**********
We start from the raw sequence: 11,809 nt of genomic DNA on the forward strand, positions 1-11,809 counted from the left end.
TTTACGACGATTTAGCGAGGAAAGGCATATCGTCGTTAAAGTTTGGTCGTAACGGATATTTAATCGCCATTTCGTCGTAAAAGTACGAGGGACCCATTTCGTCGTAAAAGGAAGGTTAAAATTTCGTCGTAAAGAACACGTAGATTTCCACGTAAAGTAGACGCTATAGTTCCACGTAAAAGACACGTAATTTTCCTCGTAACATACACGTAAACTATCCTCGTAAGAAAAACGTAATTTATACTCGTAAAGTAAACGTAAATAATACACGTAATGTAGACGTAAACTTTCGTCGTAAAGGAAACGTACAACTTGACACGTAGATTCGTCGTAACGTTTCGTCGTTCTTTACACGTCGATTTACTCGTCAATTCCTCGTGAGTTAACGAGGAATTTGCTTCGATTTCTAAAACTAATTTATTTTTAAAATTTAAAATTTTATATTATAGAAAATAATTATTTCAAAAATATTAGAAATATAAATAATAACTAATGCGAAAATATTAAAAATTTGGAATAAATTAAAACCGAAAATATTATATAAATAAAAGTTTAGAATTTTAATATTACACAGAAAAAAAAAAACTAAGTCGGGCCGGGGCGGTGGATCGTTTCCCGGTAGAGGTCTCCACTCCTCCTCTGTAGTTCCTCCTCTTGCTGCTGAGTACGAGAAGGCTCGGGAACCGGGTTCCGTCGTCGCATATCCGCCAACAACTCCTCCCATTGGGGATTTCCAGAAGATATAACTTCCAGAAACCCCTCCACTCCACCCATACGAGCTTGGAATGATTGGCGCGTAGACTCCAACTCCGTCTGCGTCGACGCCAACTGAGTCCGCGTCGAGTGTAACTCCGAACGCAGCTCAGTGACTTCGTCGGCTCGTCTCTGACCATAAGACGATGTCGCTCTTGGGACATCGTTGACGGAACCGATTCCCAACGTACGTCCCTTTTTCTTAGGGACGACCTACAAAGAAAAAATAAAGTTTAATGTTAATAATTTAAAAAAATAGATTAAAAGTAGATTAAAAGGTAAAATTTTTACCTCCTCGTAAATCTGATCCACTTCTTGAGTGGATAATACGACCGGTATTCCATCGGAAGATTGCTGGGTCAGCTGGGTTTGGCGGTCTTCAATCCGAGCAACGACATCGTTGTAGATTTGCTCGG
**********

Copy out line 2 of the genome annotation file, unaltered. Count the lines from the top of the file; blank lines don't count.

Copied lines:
TTTACGACGATTTAGCGAGGAAAGGCATATCGTCGTTAAAGTTTGGTCGTAACGGATATTTAATCGCCATTTCGTCGTAAAAGTACGAGGGACCCATTTCGTCGTAAAAGGAAGGTTAAAATTTCGTCGTAAAGAACACGTAGATTTCCACGTAAAGTAGACGCTATAGTTCCACGTAAAAGACACGTAATTTTCCTCGTAACATACACGTAAACTATCCTCGTAAGAAAAACGTAATTTATACTCGTAAAGTAAACGTAAATAATACACGTAATGTAGACGTAAACTTTCGTCGTAAAGGAAACGTACAACTTGACACGTAGATTCGTCGTAACGTTTCGTCGTTCTTTACACGTCGATTTACTCGTCAATTCCTCGTGAGTTAACGAGGAATTTGCTTCGATTTCTAAAACTAATTTATTTTTAAAATTTAAAATTTTATATTATAGAAAATAATTATTTCAAAAATATTAGAAATATAAATAATAACTAATGCGAAAATATTAAAAATTTGGAATAAATTAAAACCGAAAATATTATATAAATAAAAGTTTAGAATTTTAATATTACACAGAAAAAAAAAAACTAAGTCGGGCCGGGGCGGTGGATCGTTTCCCGGTAGAGGTCTCCACTCCTCCTCTGTAGTTCCTCCTCTTGCTGCTGAGTACGAGAAGGCTCGGGAACCGGGTTCCGTCGTCGCATATCCGCCAACAACTCCTCCCATTGGGGATTTCCAGAAGATATAACTTCCAGAAACCCCTCCACTCCACCCATACGAGCTTGGAATGATTGGCGCGTAGACTCCAACTCCGTCTGCGTCGACGCCAACTGAGTCCGCGTCGAGTGTAACTCCGAACGCAGCTCAGTGACTTCGTCGGCTCGTCTCTGACCATAAGACGATGTCGCTCTTGGGACATCGTTGACGGAACCGATTCCCAACGTACGTCCCTTTTTCTTAGGGACGACCTACAAAGAAAAAATAAAGTTTAATGTTAATAATTTAAAAAAATAGATTAAAAGTAGATTAAAAGGTAAAATTTTTACCTCCTCGTAAATCTGATCCACTTCTTGAGTGGATAATACGACCGGTATTCCATCGGAAGATTGCTGGGTCAGCTGGGTTTGGCGGTCTTCAATCCGAGCAACGACATCGTTGTAGATTTGCTCGG